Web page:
The vacant downtown building at 660 Fort Wayne Ave. where White Castle began serving Hoosiers its signature sliders back in 1927 has a new lease on life.
Local resident Jason Hartman purchased the one-story, 600-square-foot building—a brick burger shack, if you will—from Indiana Landmarks in January for $70,000. The historic preservation organization took title to the building in 2017 in hopes of finding an owner willing to put it back in service.
Hartman plans to fix up the turreted building—one of White Castle’s first generation of fast-food restaurants—and lease it to a new user. Its zoning classification allows retail operations, office space or a live-and-work arrangement—although, weirdly, it can’t be used as a restaurant.
“I really didn’t see this coming in my crystal ball,” said Hartman, who works remotely for a Seattle tech company and rehabs and leases residences as a sideline.
“I always noticed [the White Castle building] and I loved the location downtown and by the Cultural Trail,” he said. He learned the building was available on Landmarks’ Instagram account and arranged for a tour.
“I loved that it was perfect square box. I could see how you could renovate it and make the interior into a blank slate for someone,” he said.
The most troublesome aspect of the project is restoring its exterior. Its white bricks are coated in a baked-on, porcelain-like glaze. Hartman is required to replace the damaged bricks, which number well past 1,000, he said.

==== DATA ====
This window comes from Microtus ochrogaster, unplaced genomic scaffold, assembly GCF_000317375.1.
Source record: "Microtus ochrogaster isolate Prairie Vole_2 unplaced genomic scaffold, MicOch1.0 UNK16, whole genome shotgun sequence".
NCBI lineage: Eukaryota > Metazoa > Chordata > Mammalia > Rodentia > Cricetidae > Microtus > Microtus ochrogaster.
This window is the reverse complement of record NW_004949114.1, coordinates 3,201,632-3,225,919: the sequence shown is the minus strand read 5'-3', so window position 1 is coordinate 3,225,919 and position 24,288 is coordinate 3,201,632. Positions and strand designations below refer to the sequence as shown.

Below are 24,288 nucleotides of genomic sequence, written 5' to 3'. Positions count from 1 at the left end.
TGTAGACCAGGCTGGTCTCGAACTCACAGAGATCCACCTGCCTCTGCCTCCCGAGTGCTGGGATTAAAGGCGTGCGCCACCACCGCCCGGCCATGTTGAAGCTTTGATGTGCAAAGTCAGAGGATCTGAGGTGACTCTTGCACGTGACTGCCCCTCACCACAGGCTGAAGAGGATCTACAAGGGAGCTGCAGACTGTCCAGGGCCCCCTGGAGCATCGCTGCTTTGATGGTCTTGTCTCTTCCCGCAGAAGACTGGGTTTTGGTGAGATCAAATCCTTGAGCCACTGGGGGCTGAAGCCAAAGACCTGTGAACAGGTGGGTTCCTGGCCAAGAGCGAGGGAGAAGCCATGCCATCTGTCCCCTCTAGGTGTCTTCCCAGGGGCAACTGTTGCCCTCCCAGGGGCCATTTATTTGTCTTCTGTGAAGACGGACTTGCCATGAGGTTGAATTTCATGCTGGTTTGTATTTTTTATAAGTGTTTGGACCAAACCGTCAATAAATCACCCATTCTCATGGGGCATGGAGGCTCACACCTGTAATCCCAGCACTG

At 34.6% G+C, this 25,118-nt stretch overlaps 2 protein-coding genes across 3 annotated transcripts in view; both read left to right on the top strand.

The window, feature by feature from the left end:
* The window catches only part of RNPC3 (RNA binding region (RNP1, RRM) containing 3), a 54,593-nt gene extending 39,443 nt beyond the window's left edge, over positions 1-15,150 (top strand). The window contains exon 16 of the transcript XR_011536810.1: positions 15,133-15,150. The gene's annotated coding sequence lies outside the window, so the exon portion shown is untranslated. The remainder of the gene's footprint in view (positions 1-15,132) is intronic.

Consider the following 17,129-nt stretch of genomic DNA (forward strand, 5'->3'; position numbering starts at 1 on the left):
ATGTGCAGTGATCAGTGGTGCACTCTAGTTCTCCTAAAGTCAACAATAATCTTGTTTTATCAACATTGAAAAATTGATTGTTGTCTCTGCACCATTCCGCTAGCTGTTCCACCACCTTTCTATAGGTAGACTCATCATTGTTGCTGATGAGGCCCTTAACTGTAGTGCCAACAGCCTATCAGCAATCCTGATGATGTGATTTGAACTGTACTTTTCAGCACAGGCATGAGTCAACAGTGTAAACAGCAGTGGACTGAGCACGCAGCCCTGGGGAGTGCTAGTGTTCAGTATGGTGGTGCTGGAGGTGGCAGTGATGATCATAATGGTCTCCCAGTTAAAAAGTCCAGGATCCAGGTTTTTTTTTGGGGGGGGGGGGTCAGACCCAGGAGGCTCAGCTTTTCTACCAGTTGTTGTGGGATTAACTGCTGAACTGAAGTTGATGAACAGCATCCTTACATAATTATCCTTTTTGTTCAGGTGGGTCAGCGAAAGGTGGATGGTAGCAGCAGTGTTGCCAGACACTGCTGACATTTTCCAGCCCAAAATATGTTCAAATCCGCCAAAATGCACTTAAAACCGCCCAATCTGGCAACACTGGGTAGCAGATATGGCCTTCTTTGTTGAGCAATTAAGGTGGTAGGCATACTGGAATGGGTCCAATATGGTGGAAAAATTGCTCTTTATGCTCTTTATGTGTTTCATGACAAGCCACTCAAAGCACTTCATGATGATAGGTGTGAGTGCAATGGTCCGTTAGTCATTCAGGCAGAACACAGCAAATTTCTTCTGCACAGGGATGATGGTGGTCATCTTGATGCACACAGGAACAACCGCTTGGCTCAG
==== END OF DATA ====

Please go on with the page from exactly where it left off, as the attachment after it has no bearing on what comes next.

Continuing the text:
Hartman hopes to keep the cost of the exterior and interior renovations close to $60,000. Architectural work is expected to begin almost immediately, and the best-case scenario for completion of the project would be July.
He initially was interested in a purely residential use for the structure, but that would require a zoning variance that for the moment seems prohibitive in terms of expense and time required, he said. He's open to retail, office or live-and-work uses.
The building’s most obvious use—as a restaurant—is off-limits. When White Castle sold the building, it attached a covenant that forbids an active commercial kitchen, Hartman said.
The building is believed to be the third-oldest restaurant constructed by the White Castle chain, founded in 1921 in Wichita, Kansas. When it served its last burger in 1979, the location was the oldest continuously operating White Castle in the country.
It later was used as a real estate office and National Guard recruiting center. And although quite small, the building is highly visible—sitting at the three-way intersection of Fort Wayne Avenue and Delaware and Walnut streets, just south of the Indianapolis Public Schools headquarters.
Indiana Landmarks first waged a rescue campaign in the early 1980s to save the building from being demolished for a six-car parking lot—an indication of the building’s diminutive size.
When the National Guard no longer needed the building, the state transferred ownership to the city of Indianapolis. The city sold it to Landmarks for $1.
Hartman has hired Indianapolis-based FS Houses as property manager and to field inquiries from potential tenants.